Search and Rescues in Japan Ongoing After Typhoon Hagibis Kills More Than 50, Floods Thousands of Homes

Ron Brackett
Published: October 14, 2019

Search and rescue crews dug through mud and scoured riverbanks Monday in Japan looking for people left missing from powerful Typhoon Hagibis.

At least 55 people were killed, 16 were missing and about 100 were injured, according to the Kyodo News agency.

Many places in southern and central Japan remained flooded Monday or were covered with mud and debris left by torrential rains and overflowing rivers caused by Hagibis. The Ministry of Land, Infrastructure, Transport and Tourism said 37 rivers in Nagano, Fukushima, Ibaraki and three other prefectures had flooded.

The town of Hakone in Kanagawa Prefecture southwest of Tokyo, received 36.32 inches of rain on Saturday, a record for a calendar day, according to the Japan Meteorological Agency.

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A Japan Self-Defense Force helicopter hovers above submerged residential area after an embankment of the Chikuma River broke because of Typhoon Hagibis, in Nagano, central Japan, Sunday, Oct. 13, 2019.
(Yohei Kanasashi/Kyodo News via AP)

More than 3,400 homes across the country were flooded, and 38,000 people remained in shelters in 17 prefectures, Kyodo News reported.

On Monday, as they had throughout the day Sunday, helicopters hovered over flooded areas, while rescue crews tried to free people from homes buried by landslides.

"The major typhoon has caused immense damage far and wide in eastern Japan," government spokesman Yoshihide Suga told reporters.

The typhoon made landfall in Shizuoka Prefecture about 7 p.m. Saturday with winds nearly 90 mph, the public Japan Broadcasting Corp.

Flooding drove residents from their homes in Nagano, Niigata, Miyagi, Fukushima, Ibaraki, Kanagawa and Saitama prefectures, the Japan Times reported.

“I extend my condolences for all those who lost their lives and offer my sympathy to those who all those impacted by Typhoon (Hagibis),” Prime Minister Shinzo Abe said on Sunday.

A damaged train bridge lies in the swollen Chikuma River in the aftermath of Typhoon Hagibis in Ueda, Nagano Prefecture, on Sunday, Oct. 13, 2019.
(JIJI PRESS/AFP via Getty Images)

In Nagano, 360 people were stranded after a levee on the Chikuma River collapsed.

Rescue helicopters plucked victims from rooftops of flooded homes.

“My father stayed at the neighborhood evacuation center the night before, but he went back to his house around 6 a.m. to check for any damage. He was suddenly trapped inside his house by a rush of floodwater and escaped by climbing to the second floor,” Yusuke Okano, told the Japan Times. “He then called me for help, so I called the rescuers.”

Okano, 39, was waiting for his father to be rescued as he spoke.

“We bought him a new car recently, but it must be covered in mud now because the first floor of his house is completely filled with water. He said he didn’t have anything to eat, so I hope he will be rescued soon.”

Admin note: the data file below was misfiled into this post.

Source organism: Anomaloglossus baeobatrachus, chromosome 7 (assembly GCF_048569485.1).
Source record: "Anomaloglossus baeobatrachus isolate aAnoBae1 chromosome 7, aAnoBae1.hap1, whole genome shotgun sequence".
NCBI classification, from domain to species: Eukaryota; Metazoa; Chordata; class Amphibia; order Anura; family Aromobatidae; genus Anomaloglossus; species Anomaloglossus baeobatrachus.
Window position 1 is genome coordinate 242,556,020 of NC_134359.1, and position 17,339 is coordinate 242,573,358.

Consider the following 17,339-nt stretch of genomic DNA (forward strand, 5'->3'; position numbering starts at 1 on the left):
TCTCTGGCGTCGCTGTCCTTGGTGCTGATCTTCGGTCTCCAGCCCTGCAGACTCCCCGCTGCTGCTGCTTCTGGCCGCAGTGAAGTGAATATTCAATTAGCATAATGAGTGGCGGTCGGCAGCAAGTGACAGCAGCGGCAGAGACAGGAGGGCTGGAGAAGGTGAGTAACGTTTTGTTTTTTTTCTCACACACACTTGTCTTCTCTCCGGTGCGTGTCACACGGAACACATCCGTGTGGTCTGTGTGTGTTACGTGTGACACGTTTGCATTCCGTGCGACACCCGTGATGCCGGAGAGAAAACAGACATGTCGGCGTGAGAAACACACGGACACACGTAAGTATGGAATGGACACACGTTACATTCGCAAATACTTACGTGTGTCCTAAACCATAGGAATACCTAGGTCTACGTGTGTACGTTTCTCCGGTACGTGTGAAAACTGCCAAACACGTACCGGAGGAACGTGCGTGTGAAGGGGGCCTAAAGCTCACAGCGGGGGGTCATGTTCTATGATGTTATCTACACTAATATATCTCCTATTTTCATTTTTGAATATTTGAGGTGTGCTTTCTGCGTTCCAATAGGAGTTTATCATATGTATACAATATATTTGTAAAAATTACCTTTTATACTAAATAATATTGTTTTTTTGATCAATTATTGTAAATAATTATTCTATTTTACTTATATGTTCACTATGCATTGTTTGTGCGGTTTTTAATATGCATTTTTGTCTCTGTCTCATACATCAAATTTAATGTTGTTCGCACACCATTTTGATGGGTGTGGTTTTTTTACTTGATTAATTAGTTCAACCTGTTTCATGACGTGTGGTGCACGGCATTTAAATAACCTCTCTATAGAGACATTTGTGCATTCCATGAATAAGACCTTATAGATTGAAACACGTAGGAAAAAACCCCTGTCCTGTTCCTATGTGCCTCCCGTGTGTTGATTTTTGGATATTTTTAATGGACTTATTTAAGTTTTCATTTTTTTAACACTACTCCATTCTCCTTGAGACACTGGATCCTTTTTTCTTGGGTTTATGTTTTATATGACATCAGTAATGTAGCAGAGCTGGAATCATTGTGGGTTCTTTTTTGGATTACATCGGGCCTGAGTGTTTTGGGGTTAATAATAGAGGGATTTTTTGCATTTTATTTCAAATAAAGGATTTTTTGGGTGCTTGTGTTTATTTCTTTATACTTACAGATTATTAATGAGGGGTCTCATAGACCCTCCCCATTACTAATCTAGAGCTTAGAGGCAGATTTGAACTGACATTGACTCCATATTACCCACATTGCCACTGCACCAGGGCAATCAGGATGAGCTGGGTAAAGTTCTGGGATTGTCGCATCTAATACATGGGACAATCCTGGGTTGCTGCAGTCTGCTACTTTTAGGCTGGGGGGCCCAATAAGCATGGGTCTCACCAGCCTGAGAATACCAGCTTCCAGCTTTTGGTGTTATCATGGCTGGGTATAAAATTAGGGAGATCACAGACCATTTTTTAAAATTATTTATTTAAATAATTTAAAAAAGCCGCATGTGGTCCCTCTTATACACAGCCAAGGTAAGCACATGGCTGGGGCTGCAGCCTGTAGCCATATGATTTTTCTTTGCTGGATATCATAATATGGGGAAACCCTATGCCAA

The man was safely rescued later in the day.

A car passes overturned vehicles in Nagano, Japan, on Monday, Oct. 14, 2019, in an area affected by flooding after being hit by Typhoon Hagibis.
(Carl Court/Getty Images)

Noriko Kubota, 79, said she was packing to leave her home after officials ordered her to evacuate about 6 a.m. Sunday.

“I was hurrying to pack my stuff when the flood water suddenly rushed into the first floor of my house and the level soon rose to my ankles,” Kubota said. “At that point, I just abandoned everything and ran to the bridge near my house.”

“I waited on the bridge with my neighbors, but the water level increased to the point where it was touching our feet, so I was terrified. I had never experienced something like this before and didn’t really understand what was going on.”

Near Nagano Station, a fleet of bullet trains parked at East Japan Railway Co.'s railyard were swamped.

The company said 10 trains — a third of the bullet trains used for the Hokuriku Shinkansen line — were damaged by the flooding.

More than 375,000 homes were without electricity and 14,000 had no running water on Sunday morning, Chief Cabinet Secretary Yoshihide Suga told a news conference.

A tornado hit parts of Ichihara in Chiba Prefecture on Saturday, destroying 12 houses and damaging more than 70 others.

Rows of Japan's bullet trains, parked in a facility, sit in a pool of water in Nagano, central Japan, after Typhoon Hagibis hit the city, Sunday, Oct. 13, 2019.
(Yohei Kanasashi/Kyodo News via AP)

A landslide swept away homes in Gunma Prefecture, killing four people.

A 77-year-old woman in Iwaki City in Fukushima Prefecture, fell 130 feet to her death as rescuers lifted her to a helicopter. The Tokyo Fire Department said rescuers forgot to attach the hook of her safety harness.

The Tamagawa River submerged residential areas in Kawasaki in Kanagawa Prefecture.

A Panamanian cargo ship with 12 crew members sank in Tokyo Bay on Saturday night during the storm. Seven crew members were killed, according to coast guard officials, and one remains missing, Kyodo News reported.

Bags of decontaminated waste from the Fukushima No. 1 nuclear power plant washed into the Furumichi River in the city of Tamura in Fukushima Prefecture, the Japan Times reported.

Six bags, each weighing about 1 ton, have been recovered so far. An official said there was no immediate danger to the public.

Information from the Associated Press was included in this report.

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The Weather Company’s primary journalistic mission is to report on breaking weather news, the environment and the importance of science to our lives. This story does not necessarily represent the position of our parent company, IBM.